# Moving a sofa into a house is so tricky – it’s stumped mathematicians for years

September 19, 2021We use your sign-up to provide content in ways you’ve consented to and to improve our understanding of you. This may include adverts from us and 3rd parties based on our understanding. You can unsubscribe at any time. More info

Trying to manoeuvre a big sofa around a corner is a challenge. When faced with the challenge, you not only need muscles – but good navigational skills too.

Even mathematicians are scrambling to find a solution for the perfect sofa shape – even decades after raising the issue. It is known as the ‘moving sofa problem’.

A quarter of a century ago, in 1996, The mathematician Leo Moser first asked the question: ‘What is the shape of the largest area in the plane that can be moved around a right-angled corner in a two-dimensional hallway of width 1?’.

Despite little knowledge of geometry, it can be easy to find different shapes that will fit around the corner, but even for those with a whole host of knowledge, it’s hard to come up with large shapes that will still fit.

Professor of mathematics at The University of California, Dan Romik, talks, in more detail, about the problem in a YouTube video by Numberphile.

Romik explains how it’s not about the longest, nor the heaviest – it’s all about the area of the sofa.

A simple semi-circular sofa shape would need the width of at least one unit and the semi circle would have a radius of one. The formula used would be:

**π over two, which = 1.57.**

John Hammersley, a mathematician, noticed that if the semicircle was cut into two quarter-circles and the gap between them was filled with a rectangular block, there would be a larger sofa shape that could be moved around the corner.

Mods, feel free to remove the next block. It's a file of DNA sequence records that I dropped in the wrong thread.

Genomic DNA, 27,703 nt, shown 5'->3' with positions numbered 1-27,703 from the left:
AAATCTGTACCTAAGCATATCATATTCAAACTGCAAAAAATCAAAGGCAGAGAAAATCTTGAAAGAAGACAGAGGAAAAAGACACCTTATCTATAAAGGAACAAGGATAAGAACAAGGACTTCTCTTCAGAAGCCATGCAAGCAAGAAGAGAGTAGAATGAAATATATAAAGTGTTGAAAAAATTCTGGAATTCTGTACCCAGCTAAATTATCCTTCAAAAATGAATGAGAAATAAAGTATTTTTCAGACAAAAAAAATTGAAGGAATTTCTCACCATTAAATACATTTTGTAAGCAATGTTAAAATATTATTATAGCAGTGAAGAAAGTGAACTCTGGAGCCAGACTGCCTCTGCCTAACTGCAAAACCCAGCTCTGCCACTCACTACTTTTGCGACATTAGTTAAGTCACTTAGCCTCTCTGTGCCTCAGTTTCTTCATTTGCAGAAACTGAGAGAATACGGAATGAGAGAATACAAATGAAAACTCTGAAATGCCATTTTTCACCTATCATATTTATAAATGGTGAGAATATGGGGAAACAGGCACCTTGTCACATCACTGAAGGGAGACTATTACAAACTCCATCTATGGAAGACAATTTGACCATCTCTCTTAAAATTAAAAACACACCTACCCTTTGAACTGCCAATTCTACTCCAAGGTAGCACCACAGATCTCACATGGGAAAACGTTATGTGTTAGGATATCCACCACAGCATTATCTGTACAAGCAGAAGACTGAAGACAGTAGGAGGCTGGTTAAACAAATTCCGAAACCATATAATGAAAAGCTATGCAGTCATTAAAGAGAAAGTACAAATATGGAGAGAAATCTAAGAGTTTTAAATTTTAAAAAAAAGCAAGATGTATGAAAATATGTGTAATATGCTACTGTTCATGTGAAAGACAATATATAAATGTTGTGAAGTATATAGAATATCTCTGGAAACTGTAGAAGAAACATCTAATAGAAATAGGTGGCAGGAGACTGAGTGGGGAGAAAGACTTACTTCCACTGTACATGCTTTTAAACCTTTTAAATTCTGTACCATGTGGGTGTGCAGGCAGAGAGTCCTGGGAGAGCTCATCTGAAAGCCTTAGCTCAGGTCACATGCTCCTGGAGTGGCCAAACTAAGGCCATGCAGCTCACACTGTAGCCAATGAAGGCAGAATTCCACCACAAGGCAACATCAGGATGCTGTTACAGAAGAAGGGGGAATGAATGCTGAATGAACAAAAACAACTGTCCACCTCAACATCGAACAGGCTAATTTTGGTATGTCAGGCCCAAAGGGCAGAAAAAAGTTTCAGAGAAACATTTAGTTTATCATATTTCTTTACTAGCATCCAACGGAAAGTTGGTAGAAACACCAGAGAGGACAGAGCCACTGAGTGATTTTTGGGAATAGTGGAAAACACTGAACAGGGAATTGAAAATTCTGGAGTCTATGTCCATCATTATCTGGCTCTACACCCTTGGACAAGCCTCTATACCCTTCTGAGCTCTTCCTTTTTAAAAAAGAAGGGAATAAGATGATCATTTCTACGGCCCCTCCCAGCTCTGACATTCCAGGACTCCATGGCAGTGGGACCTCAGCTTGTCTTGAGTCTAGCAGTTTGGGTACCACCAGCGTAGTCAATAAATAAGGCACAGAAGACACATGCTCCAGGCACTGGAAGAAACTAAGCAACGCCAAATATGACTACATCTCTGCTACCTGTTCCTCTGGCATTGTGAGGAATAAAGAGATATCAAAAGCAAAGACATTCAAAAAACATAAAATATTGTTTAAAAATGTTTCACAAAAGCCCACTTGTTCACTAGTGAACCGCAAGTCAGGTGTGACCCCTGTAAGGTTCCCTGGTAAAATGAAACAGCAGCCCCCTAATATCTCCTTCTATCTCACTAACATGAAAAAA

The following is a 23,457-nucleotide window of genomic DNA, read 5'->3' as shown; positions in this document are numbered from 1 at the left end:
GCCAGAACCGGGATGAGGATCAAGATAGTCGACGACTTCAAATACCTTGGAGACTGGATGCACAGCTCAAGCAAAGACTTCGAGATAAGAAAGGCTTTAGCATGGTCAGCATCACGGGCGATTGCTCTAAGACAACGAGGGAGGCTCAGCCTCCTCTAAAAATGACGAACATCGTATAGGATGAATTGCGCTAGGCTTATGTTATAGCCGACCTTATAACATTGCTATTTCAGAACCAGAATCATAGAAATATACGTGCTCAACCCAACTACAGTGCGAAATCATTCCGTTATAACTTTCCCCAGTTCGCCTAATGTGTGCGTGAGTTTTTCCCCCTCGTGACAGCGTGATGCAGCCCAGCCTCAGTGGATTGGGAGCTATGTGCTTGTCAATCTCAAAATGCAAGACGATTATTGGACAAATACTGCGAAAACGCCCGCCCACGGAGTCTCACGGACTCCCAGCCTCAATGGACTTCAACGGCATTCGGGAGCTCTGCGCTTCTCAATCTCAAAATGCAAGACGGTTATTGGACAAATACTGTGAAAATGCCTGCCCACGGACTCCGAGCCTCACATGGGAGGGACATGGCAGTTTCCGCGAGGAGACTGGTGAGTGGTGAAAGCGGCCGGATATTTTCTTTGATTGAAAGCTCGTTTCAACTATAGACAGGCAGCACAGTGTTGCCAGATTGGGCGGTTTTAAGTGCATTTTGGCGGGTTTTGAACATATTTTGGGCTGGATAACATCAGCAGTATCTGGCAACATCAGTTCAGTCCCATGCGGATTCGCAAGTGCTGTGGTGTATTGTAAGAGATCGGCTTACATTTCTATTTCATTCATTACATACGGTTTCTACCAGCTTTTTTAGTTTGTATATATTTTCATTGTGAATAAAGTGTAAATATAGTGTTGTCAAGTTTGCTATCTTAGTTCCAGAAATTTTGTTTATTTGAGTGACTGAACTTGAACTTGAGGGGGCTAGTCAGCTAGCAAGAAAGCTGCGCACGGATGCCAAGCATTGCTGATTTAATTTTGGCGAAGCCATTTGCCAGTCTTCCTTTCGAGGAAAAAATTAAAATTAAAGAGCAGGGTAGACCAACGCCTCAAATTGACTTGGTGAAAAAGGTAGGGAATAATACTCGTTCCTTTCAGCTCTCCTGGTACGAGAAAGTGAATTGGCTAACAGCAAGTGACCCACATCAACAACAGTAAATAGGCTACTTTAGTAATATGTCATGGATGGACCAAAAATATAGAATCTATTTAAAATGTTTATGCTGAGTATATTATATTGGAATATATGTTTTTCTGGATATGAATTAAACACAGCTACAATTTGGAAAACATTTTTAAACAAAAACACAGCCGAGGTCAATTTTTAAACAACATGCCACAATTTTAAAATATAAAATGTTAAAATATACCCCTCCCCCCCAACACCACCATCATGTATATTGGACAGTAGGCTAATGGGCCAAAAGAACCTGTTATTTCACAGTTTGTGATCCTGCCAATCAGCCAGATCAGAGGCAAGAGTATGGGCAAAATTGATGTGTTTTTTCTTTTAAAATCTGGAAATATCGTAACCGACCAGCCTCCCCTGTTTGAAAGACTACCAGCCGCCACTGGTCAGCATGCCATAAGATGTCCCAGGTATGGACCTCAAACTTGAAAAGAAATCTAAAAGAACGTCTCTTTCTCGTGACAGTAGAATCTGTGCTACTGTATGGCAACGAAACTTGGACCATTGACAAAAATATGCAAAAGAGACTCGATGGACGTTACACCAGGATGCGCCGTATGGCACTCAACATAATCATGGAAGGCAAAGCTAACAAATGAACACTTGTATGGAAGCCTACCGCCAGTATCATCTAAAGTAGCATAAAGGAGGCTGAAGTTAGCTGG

In his blog, Romik explained that “Hammersley’s idea would work for every value between 0 and 1 of the radius of the semi-circular hole at the bottom.

“The shape of maximal area in this family is obtained when the radius is chosen to be 2/ᴨ (approximately 0.637), which gives an area of 2/ᴨ+ᴨ/2, or approximately 2.2074.

“This is much better than the area of our ‘idiot’s sofa,’ the unit square. Hammersley thought his construction may be optimal, but this turned out to be false.”

With the information collected, it looks like we still haven’t found the perfect realistic shape solution to move a sofa around a corner effectively.

John Horton Conway and others even came up with an idea of a sofa that can be moved around at a 90-degree turn, both to the right and to the left. This sofa is known as an ‘ambidextrous sofa’, in Romik’s words.

In this example, the hallway has two corners: one that turns left and one that turns right. An important thing to point out is that the sofas in this problem look slightly different than the standard sofa problem.

It seems that currently Dan Romik has a pretty solid solution explained in the video which he calls ‘The Romik Ambiturner’. Despite this, unfortunately, we still have a bit to go until we fully solve the moving sofa problem for good.

Basically, you’re probably best either completely taking apart your sofa before taking it into the building or renting or buying somewhere with straight hallways for an easier manoeuvre…

Ah, all the joys of moving house.

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